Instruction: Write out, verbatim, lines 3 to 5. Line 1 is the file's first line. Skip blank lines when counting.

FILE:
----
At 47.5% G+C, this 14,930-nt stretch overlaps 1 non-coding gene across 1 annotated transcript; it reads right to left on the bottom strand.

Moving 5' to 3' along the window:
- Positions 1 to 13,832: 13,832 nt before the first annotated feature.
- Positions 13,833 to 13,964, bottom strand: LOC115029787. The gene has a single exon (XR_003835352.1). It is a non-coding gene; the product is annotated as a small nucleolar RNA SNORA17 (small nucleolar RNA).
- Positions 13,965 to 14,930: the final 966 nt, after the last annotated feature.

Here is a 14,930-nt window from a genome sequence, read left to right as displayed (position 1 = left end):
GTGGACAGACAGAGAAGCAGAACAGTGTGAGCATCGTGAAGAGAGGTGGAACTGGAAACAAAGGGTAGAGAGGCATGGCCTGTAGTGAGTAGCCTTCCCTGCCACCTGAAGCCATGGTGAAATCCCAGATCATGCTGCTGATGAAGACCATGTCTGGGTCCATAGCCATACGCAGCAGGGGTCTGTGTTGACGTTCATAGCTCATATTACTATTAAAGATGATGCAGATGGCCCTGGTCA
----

- Positions 1 to 13,832: 13,832 nt before the first annotated feature.
- Positions 13,833 to 13,964, bottom strand: LOC115029787. The gene has a single exon (XR_003835352.1). It is a non-coding gene; the product is annotated as a small nucleolar RNA SNORA17 (small nucleolar RNA).
- Positions 13,965 to 14,930: the final 966 nt, after the last annotated feature.